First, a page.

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Azure Resource Provisioning with Terraform Using VS Code Devcontainer Box

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What Is Terraform?
Terraform is an IAC tool, used to automate various infrastructure tasks. The provisioning of cloud resources is one of the main use cases of Terraform. It’s an open-source provisioning tool written in the Go language and created by HashiCorp.
Terraform allows you to describe your complete infrastructure in the form of code. Even if your servers come from different providers such as AWS or Azure, terraform helps you build and manage these resources in parallel across multiple providers.
Benefits of Infrastructure-as-Code are Speed, Simplicity, Error Reduction and Team Collaboration, Disaster Recovery and Enhanced Security

We can deploy Resources in different ways, here we can target with VS code Dev Container and Docker demon.
Steps to be follow to Setup VS Code Dev Container with Docker Engine:
Step1: Install Docker Desktop [from here](
Step2: Install VS Code [from here](
Step3: Download wsl_update_x64 package and install where we installed Docker and VS Code.
Step4: To install wsl follow this link.
Step5: In VS Code, install the * Dev Containers and Remote Development* extension from Microsoft.

Step6: Open the infrastructure source code folder Which is cloned from the Plans-Terraform repository. Or we can write the Infra Code along with devcontainer.json in Visual Studio.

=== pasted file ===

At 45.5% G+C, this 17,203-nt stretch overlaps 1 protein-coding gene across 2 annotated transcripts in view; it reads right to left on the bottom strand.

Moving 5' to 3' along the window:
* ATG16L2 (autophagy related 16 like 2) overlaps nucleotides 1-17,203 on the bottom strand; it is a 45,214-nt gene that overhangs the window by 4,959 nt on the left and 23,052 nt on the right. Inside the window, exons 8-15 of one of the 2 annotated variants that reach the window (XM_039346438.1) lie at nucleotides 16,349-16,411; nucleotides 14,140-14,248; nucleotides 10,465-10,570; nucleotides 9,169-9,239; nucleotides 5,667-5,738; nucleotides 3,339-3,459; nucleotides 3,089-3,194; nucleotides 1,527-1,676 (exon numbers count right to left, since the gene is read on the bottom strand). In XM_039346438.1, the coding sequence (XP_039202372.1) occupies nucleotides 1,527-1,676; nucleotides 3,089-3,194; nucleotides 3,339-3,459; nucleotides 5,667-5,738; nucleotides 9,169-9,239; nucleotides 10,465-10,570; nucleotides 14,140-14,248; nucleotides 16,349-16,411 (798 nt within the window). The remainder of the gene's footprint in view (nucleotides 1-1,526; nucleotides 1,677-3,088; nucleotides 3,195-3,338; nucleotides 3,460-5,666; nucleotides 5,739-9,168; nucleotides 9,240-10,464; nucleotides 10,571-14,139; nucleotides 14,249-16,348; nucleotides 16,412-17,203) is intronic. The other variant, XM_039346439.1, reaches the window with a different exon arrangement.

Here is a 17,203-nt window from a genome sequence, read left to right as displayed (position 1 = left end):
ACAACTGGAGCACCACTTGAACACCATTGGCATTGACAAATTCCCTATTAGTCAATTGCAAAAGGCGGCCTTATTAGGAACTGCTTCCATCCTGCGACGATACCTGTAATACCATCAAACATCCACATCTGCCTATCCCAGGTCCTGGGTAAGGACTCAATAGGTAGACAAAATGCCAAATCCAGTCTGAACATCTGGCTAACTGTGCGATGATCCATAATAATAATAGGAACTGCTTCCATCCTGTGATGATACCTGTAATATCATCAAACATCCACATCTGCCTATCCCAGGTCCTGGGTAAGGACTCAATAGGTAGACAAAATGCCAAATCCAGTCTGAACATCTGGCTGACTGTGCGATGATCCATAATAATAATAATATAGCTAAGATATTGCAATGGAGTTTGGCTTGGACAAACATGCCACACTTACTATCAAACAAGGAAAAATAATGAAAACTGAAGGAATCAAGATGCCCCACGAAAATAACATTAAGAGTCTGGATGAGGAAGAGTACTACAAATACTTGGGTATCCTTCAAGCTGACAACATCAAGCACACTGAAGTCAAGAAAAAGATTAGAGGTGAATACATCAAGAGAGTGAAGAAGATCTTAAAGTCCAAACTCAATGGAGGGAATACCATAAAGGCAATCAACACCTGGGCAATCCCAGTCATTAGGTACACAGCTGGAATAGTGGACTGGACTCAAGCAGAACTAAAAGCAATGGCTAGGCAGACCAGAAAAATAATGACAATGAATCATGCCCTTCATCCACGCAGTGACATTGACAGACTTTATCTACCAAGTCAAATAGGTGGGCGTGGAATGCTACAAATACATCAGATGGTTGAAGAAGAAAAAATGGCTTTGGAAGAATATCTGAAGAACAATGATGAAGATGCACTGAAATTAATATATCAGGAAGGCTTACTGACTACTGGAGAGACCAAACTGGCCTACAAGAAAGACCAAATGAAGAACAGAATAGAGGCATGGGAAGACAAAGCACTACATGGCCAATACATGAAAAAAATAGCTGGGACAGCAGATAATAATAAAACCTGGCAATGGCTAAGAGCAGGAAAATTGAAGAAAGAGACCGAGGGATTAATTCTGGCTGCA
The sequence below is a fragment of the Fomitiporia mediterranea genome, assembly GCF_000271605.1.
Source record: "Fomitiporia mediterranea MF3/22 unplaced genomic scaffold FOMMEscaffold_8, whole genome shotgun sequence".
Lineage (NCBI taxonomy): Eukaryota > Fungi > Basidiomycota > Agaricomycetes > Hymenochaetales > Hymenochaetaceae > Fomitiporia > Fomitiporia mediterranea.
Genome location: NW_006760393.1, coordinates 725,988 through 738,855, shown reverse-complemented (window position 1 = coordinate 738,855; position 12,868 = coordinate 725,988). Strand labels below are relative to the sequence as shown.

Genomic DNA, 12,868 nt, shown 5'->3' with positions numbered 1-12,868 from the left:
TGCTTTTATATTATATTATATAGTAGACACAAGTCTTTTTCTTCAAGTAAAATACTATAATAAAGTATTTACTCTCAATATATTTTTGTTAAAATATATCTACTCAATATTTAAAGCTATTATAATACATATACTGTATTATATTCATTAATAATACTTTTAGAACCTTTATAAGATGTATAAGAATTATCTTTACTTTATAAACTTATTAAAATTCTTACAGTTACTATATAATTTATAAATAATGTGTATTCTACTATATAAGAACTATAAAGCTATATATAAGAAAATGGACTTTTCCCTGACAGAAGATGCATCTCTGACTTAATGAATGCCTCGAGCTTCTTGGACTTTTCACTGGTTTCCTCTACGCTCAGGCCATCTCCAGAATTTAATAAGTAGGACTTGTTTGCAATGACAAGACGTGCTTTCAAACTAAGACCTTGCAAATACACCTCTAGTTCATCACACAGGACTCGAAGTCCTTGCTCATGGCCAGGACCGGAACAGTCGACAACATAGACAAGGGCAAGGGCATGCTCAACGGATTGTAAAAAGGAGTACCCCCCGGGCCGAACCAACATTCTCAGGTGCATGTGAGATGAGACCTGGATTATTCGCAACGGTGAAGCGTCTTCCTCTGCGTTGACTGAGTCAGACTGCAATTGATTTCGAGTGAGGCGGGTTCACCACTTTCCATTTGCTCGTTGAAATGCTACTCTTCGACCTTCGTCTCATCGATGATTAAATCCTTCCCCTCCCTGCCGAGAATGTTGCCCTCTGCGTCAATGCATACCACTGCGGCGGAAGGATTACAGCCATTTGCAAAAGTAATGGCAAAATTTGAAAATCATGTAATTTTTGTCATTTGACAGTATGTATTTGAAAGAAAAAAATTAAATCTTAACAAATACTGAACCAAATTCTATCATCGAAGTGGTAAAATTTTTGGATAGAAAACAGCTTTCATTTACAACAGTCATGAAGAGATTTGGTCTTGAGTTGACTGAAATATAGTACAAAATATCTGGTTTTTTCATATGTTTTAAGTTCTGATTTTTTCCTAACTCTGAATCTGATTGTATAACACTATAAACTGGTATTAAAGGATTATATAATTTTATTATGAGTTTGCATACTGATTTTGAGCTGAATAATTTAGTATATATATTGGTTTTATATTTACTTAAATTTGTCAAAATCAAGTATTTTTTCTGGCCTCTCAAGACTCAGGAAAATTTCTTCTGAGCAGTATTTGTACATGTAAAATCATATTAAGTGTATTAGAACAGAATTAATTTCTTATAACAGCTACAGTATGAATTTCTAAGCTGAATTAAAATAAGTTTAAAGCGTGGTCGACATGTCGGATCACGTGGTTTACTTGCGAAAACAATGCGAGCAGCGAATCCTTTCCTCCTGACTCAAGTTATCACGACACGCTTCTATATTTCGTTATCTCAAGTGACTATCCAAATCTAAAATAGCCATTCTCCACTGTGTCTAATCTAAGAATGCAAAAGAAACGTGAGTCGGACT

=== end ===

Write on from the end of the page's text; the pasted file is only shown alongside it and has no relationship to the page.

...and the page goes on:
1. Create a devcontainer.json, which describes how VS Code should start the container and what to do after it connects.
  2. To Create devcontainer.json , first we should create folder called .devcontainer , in this folder we can create devcontainer.json and env specific files like
  3. In devcontainer.json , will define the below configuration details        
    "image": "",

    "name": "My-Project",

    "features": {
        "": {},
        "": {},
        "": {},
        "": {}
    "runArgs": ["--init", "--env-file",".devcontainer/"],
    "remoteEnv": {
        // Sets environment variables required for terrafom remote backend
        "TF_B_SUBSCRIPTION_ID": "${containerEnv:TF_B_SUBSCRIPTION_ID}",
        "TF_B_RESOURCE_GROUP" : "${containerEnv:TF_B_RESOURCE_GROUP}",
        "TF_B_LOCATION": "${containerEnv:TF_B_LOCATION}",
        "TF_B_STORAGE_ACCOUNT" : "${containerEnv:TF_B_STORAGE_ACCOUNT}",                
        "TF_B_CONFIG_FILE_PATH" : "${containerEnv:TF_B_CONFIG_FILE_PATH}",
    "customizations": {
        "vscode": {
            "extensions": ["dbaeumer.vscode-eslint"]
    "postCreateCommand": "sudo chmod +x ./utils/*; sudo cp ./utils/* /usr/local/bin ",
    "forwardPorts": [3000]

        3.1) we can use an image as a starting point for your devcontainer.json. An image is like a mini-disk drive    with  various tools and an operating system pre-installed. You can pull images from a container registry, which is a  collection of repositories that store images.